17:00 NHS Employers have reacted to the announcement that junior doctors will be striking again.
Danny Mortimer, chief executive of NHS Employers, said: ‘It is disappointing that the BMA has decided to announce further industrial action despite the majority of the BMA’s concerns being addressed and reflected in the final contract.
‘This disruption to patient care is unnecessary. I strongly believe that the final contract is safe, fair and reasonable. For the sake of the NHS, and patients I urge all junior doctors to take a look at the contract in detail before taking part in any future action.’
16.30 And just when you thought the junior doctor row had gone a little quiet, the BMA has once again ramped up its fight against the Government’s contract imposition.
The BMA just announced that it is launching a judicial review over what is has branded the ‘embarrassing’ revelation that the Government failed to carry out an equality impact assessment before imposing a new contract on junior doctors in England.
It has also announced three more 48-hour strikes in March and April, during which junior doctors will only provide emergency care.
For more details on the judicial review and the dates for industrial action, read the full story here.
14.45 The Government should ‘apologise to junior doctors’ and retract its decision to impose the new contract, the government’s former patient safety adviser has said today.
Speaking at a King’s Fund conference earlier today, Professor Don Berwick said ‘you cannot achieve excellence in combat with your future workforce, it makes no sense at all’, the BBC reports.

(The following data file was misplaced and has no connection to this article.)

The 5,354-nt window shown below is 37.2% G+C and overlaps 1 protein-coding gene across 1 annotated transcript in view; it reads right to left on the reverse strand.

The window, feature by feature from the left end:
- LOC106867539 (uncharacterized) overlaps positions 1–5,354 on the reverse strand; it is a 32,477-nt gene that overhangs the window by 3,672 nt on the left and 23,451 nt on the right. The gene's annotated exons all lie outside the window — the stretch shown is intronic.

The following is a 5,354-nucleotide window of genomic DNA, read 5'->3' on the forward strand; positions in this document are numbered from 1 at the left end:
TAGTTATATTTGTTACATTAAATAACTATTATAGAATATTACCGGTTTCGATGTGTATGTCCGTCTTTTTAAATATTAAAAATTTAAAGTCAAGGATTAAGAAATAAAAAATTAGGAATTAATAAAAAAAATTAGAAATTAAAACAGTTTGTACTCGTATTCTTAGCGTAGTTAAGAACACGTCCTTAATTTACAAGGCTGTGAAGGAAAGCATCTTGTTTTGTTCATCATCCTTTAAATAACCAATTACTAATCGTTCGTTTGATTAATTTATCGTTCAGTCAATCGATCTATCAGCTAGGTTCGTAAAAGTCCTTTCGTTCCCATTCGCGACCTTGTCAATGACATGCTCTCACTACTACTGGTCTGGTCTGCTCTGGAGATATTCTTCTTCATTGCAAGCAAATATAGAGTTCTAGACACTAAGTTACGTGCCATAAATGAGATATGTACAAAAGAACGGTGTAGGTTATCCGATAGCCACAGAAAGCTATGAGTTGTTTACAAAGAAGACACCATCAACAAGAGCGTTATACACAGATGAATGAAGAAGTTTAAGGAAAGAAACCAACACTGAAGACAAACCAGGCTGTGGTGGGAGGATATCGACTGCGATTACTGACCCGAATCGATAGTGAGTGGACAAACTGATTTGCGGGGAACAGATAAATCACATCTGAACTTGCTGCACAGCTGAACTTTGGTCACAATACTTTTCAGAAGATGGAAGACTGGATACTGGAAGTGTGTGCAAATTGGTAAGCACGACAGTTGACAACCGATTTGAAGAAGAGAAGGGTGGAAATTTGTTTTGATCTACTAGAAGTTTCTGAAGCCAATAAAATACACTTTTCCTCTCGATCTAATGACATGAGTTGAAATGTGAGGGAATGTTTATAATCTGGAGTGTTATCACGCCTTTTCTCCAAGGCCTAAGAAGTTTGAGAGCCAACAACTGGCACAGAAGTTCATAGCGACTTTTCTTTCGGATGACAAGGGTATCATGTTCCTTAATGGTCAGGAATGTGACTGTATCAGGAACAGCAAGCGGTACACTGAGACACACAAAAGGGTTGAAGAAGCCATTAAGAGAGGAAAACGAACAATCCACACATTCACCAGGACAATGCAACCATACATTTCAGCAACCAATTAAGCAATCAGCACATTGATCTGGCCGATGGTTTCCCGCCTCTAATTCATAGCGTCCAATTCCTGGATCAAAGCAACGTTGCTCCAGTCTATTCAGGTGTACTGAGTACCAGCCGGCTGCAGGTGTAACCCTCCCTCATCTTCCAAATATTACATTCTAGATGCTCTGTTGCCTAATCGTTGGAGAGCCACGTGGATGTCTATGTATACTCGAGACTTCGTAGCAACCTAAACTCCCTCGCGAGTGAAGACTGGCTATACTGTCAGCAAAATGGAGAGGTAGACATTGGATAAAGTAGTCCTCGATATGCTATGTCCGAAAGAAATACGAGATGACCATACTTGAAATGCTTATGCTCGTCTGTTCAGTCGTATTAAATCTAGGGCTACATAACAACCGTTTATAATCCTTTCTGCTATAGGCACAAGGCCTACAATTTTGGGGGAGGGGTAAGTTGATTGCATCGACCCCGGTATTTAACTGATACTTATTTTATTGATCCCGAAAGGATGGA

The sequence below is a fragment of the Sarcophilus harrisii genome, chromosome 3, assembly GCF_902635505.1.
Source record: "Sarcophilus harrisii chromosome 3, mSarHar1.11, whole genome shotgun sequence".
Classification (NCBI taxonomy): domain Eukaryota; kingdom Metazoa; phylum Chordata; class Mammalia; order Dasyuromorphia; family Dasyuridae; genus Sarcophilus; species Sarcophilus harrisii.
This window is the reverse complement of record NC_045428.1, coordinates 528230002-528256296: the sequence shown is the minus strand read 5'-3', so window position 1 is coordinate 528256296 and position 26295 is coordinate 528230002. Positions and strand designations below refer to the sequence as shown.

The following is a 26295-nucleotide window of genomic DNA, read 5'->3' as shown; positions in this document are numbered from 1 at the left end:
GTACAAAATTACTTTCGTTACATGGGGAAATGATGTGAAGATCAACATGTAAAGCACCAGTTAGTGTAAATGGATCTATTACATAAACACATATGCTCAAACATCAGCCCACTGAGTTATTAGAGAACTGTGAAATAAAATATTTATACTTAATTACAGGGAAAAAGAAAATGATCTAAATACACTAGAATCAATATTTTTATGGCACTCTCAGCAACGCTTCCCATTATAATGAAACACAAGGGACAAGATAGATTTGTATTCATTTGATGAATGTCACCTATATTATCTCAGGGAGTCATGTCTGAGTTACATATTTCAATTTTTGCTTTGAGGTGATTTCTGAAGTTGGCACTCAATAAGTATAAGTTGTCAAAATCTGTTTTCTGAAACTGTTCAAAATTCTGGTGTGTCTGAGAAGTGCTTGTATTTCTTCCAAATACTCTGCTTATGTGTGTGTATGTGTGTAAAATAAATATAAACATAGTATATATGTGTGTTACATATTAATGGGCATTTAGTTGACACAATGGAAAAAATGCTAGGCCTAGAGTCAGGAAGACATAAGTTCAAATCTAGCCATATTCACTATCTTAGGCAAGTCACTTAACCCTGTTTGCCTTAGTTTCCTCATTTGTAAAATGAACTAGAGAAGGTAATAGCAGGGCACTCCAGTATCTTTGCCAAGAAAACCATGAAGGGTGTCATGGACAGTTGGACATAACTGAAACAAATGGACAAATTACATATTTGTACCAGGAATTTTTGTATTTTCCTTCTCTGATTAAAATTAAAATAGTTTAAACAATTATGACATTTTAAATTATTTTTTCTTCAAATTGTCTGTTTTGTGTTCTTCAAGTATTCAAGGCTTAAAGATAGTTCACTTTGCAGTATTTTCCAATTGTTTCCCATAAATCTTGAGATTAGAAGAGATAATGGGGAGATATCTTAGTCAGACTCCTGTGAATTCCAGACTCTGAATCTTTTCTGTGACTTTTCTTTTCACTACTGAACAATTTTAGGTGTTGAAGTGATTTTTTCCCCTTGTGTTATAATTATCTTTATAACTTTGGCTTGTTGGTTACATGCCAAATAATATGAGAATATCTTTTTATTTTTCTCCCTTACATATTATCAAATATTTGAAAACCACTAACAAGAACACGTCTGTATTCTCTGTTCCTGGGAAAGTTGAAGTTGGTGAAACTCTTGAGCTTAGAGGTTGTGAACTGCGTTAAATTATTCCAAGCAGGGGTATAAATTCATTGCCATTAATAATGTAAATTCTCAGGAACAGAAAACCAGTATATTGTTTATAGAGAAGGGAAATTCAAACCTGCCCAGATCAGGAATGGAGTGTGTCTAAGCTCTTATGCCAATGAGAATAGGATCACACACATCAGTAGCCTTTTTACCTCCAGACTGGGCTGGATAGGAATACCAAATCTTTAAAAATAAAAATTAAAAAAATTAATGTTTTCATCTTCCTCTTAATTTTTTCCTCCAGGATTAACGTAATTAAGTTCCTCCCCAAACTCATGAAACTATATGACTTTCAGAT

Professor Berwick, who led a review for the government on safety three years ago, went on to add that there should be a three-year moratorium on the new contract.
What is the latest on the junior doctor row?
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After Jeremy Hunt’s decision to impose a new contract on junior doctors, the BMA has subsequently said further industrial action is ‘inevitable’, and it is currently looking at the legality of the Government’s decision to impose the contract.
In an email to junior doctors on Saturday, the BMA’s junior doctor committee chair Dr Johann Malawana confirmed that they were exploring ‘every available avenue’ of legal action to overturn the decision to unilaterally impose a contract.
Read the full story here
12.00 New figures from the Office for National Statistics reveal that over 800 people in England are being diagnosed with cancer everyday, according to the Mail Online.
In 2014 there were 296,863 cancers registered – with more men diagnosed than women.
Breast cancer was the most prevalent cancer to be diagnosed, contributing to 15% of all cases – while prostate cancer came second of malignant cases at 13.4% and colorectal in third at 11.5%
But, according to the Mail Online, the new figures released today are only for ‘invasive and potentially deadly cancers and do not include non-melanoma skin cancer.’
10.25 Elsewhere, campaigners have called for homeopathy treatments to be cut from the NHS in its entirety, after a recent study concluded that it was ‘no more effective than a placebo’, the Independent reports.
The Good Thinking Society, which campaigns against homeopathy treatment, has claimed that the latest study supported the ‘scientific consensus that the treatments do not work.’
The charity’s spokesman Michael Marshall told The Independent that offering homeopathy was ‘damaging the reputation of the NHS’ and ‘boosting the reputation of complete quackery.’
Currently, the NHS offers homeopathic treatments in two hospitals as well as in a number of GP practices.
9.45 This morning we are focusing on the new GP contract funding uplift, as the Pulse team continue to tease out all the details.
Medical accountants have told Pulse that the 3.2% funding uplift for general practice announced as part of the 2016/17 GMS contract could provide the first above inflation pay increase for partners in several years. Read the full story here
Recap on the contract funding uplift:
- Practices will receive a 3.2% funding uplift, which is due to result in a 1% pay increase. The GPC and NHS Employers negotiated this without using the DDRB’s ’pay calculator’, but instead looking at all expenses including indemnity increases, CQC rises, locum costs, etc.
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